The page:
McDonalds Sign

McDonald’s Chief Executive Steve Easterbrook Fired Over Relationship With Colleague

Fast food giant McDonald’s has fired its Chief Executive Steve Easterbrook following revelations of an affair with one of his colleagues, with the successful businessman admitting that he had made a ‘mistake’ regarding his conduct.

Despite both parties consenting to the relationship, the company deemed that Mr. Easterbrook had violated their company policy. It has been disclosed that he is likely to receive around 26 weeks pay against an estimated $16m annual salary and additional bonuses could see him pocketing somewhere in the region of $35m. As part of the exit arrangement, Mr. Easterbrook is not permitted to work for a competitor for a minimum of two years.

News of his departure was circulated to McDonald’s staff via an email in which the 52 year old admitted that he had made a mistake with regards to his conduct. The personally written email also said that he agreed with the board and that it was ‘time to move on’.

British-born Mr. Easterbrook first began working for the company back in 1993, taking up the position of manager in London. After working his way through the ranks, he left in 2011 to head up the popular restaurant chain Pizza Express, before moving on to Japanese restaurant chain Wagamama. However, in 2013, he returned to McDonalds to undertake the position of Head of UK and Northern Europe before becoming Chief Executive in 2015.

Mr. Easterbrook stepped down after the board voted on the matter, also relinquishing his roles as president and member of the board. Their view is that the company has long upheld rules regarding conflict of interest which were clearly ignored by Mr. Easterbrook when he decided to embark on a relationship with a fellow colleague. He was immediately replaced by McDonald’s USA president Chris Kempczinski.

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Many companies have such rules in place regarding relationships or at the very least require parties to disclose any romantic relationships that are occurring within the workplace. Experts say that the main driving factor is to avoid litigation caused by disgruntled partners if the relationship ends badly.

Observing the story unfolding, successful businesswoman and relationship expert Stephanie Tumba, author of ‘100 Dates and a Wedding’ commented:

“When you think how difficult it is to find love nowadays and that 1 in 5 couples meet at work, my view is that this decision was perhaps a little harsh and old-fashioned. Bear in mind that Bill Gates met his wife in the working environment, this stuff happens all the time. People shouldn’t lose their jobs and livelihoods over it.

Today, we live in a much freer world, a far cry from William Shakespeare’s forbidden love stories. Over the years, many taboos surrounding love and relationships have been lifted in most industrialised countries, and it would be naive to think that relationships are not blossoming between colleagues on a daily basis.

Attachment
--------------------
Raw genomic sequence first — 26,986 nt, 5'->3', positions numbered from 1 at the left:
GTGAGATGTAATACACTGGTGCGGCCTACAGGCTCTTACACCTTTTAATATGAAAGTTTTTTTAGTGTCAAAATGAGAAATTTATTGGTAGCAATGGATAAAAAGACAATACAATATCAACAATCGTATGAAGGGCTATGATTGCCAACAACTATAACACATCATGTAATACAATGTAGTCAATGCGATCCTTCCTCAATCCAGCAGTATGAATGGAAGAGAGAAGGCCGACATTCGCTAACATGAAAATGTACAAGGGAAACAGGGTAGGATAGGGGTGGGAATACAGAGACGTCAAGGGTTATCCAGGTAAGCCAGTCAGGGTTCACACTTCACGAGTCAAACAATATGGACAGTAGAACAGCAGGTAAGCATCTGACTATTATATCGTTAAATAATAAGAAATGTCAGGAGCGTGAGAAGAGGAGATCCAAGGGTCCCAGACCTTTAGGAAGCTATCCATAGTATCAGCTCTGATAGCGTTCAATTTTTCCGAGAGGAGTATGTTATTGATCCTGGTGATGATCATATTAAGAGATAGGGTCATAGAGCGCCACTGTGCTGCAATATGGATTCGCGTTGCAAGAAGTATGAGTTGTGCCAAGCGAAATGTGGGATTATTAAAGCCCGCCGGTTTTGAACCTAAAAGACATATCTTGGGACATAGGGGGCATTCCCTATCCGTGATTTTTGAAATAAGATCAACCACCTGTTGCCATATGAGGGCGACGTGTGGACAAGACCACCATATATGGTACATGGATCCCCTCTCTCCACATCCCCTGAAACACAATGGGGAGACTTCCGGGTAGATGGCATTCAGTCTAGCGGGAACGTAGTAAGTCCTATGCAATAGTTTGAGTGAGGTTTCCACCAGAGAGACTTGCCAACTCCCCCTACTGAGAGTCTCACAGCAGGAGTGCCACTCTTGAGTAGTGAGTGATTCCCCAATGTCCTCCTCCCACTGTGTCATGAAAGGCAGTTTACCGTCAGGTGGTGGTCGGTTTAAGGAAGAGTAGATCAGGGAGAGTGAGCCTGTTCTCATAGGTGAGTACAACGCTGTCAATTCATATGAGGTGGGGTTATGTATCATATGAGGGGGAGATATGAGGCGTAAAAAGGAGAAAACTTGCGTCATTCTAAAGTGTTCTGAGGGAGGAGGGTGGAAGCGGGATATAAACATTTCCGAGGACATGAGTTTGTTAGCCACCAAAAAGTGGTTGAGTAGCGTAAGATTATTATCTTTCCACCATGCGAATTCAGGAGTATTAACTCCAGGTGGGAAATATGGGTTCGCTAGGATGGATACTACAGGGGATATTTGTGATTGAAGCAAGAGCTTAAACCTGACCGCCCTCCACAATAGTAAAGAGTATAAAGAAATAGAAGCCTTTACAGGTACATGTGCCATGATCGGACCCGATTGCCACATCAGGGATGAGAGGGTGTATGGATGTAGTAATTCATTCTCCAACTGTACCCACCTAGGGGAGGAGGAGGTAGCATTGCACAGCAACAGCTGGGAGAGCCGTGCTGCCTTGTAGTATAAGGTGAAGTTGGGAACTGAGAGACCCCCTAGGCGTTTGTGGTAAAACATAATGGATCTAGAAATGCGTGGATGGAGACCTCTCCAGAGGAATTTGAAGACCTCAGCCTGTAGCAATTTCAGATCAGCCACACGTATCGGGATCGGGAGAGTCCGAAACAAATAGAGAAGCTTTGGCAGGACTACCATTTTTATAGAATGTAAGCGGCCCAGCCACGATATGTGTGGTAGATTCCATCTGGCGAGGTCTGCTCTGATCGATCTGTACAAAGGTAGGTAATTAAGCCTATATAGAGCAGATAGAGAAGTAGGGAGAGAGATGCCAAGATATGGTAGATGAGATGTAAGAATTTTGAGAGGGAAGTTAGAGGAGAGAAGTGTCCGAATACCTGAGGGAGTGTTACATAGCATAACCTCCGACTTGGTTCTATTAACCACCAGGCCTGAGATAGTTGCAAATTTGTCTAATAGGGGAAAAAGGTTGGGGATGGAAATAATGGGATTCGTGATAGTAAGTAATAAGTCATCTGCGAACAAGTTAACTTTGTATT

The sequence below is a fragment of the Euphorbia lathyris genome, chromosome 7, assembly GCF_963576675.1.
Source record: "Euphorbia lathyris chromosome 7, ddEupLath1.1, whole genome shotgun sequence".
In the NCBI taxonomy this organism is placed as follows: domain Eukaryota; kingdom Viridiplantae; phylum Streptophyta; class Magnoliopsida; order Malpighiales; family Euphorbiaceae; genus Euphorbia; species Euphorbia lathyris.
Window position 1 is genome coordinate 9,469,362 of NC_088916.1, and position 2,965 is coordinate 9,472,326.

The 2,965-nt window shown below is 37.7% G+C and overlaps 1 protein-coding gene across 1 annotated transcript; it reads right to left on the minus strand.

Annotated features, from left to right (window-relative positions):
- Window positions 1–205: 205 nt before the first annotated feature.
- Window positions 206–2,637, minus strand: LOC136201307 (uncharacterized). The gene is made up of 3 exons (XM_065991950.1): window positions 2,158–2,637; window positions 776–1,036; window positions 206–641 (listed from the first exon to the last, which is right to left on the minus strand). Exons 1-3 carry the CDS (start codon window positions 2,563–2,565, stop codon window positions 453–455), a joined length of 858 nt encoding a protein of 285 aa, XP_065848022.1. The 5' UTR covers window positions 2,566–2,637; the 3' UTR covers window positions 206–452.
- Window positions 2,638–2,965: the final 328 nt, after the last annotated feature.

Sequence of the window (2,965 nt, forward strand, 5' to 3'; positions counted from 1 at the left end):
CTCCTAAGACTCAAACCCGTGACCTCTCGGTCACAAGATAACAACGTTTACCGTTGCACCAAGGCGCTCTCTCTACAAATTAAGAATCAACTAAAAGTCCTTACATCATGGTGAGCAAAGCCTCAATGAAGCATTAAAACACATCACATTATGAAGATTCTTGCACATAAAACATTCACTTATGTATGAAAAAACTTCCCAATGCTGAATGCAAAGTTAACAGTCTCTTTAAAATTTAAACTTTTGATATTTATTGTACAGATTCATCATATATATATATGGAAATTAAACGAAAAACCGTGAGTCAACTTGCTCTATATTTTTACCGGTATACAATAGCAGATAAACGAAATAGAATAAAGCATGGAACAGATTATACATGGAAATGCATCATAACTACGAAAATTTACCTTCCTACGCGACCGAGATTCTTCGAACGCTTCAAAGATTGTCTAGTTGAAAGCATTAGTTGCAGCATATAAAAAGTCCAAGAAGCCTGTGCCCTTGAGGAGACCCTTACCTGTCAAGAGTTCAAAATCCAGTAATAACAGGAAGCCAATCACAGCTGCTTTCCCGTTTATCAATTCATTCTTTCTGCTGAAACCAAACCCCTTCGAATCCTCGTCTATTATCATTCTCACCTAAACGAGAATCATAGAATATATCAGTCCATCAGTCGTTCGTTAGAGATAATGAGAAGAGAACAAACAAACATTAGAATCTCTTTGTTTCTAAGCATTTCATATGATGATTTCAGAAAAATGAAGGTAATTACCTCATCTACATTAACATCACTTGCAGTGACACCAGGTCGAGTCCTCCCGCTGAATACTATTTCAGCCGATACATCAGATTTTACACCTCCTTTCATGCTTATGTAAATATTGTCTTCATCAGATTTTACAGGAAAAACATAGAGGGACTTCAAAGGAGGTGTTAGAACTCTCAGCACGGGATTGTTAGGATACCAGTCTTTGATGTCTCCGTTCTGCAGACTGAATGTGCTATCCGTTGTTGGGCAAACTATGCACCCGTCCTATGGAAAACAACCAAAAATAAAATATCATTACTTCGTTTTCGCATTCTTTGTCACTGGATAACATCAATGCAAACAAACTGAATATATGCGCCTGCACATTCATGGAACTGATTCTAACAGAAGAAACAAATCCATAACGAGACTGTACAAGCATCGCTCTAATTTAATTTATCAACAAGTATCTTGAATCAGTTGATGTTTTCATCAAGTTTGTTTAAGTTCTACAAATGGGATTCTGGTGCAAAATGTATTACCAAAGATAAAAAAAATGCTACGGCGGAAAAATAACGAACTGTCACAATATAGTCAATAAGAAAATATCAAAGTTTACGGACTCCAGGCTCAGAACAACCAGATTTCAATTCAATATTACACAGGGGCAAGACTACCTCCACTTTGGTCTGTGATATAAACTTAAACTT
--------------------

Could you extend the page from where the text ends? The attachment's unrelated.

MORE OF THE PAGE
Embarking on a romantic relationship within the workplace means maintaining discretion and etiquette as a given. However, I think that sanctioning against such relationships can no longer be the default position. Employers should invite the employees to discuss this situation and then decide how to best deal with it. Whether it’s making them work in different departments and/or legally framing the situation.

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Of course, one can understand that an employer would be concerned that the behaviour of the couple could cause reputational damage to the organisation and create tensions between individuals, teams or departments. Even more so when one of the parties is in a prominent leadership position.

Whilst it is essential that a certain level of conduct is maintained in the working environment, I do not think that organisations can continue to contractually prevent people from nurturing romantic relationships with their colleagues.

Naturally, some inter-work relationships have ended badly. The relationship between President Bill Clinton and his intern Monica Lewinsky lasted for over 18 months and almost led to him losing his job. Several other politicians have found themselves in similar circumstances, all having potentially damaging implications for both the individual and the organisation, country or party they represent.

However, Stephanie’s comments appear to be mirrored in a growing number of people who appear to have no problem with an office romance. A recent survey revealed that 75% of those questioned believed that romantic relationships at work were not problematic. This view was also supported by research which reveals that over 30% of office romances lead to marriage.

In fact, Barack and Michelle Obama first met at a Chicago law firm, after Michelle was given the task of mentoring the firm’s new summer intern, Barack. Despite rejecting his advances at first, over fear that the only two African-Americans in the office dating would appear ‘tacky’, she eventually relented, getting married just four years later.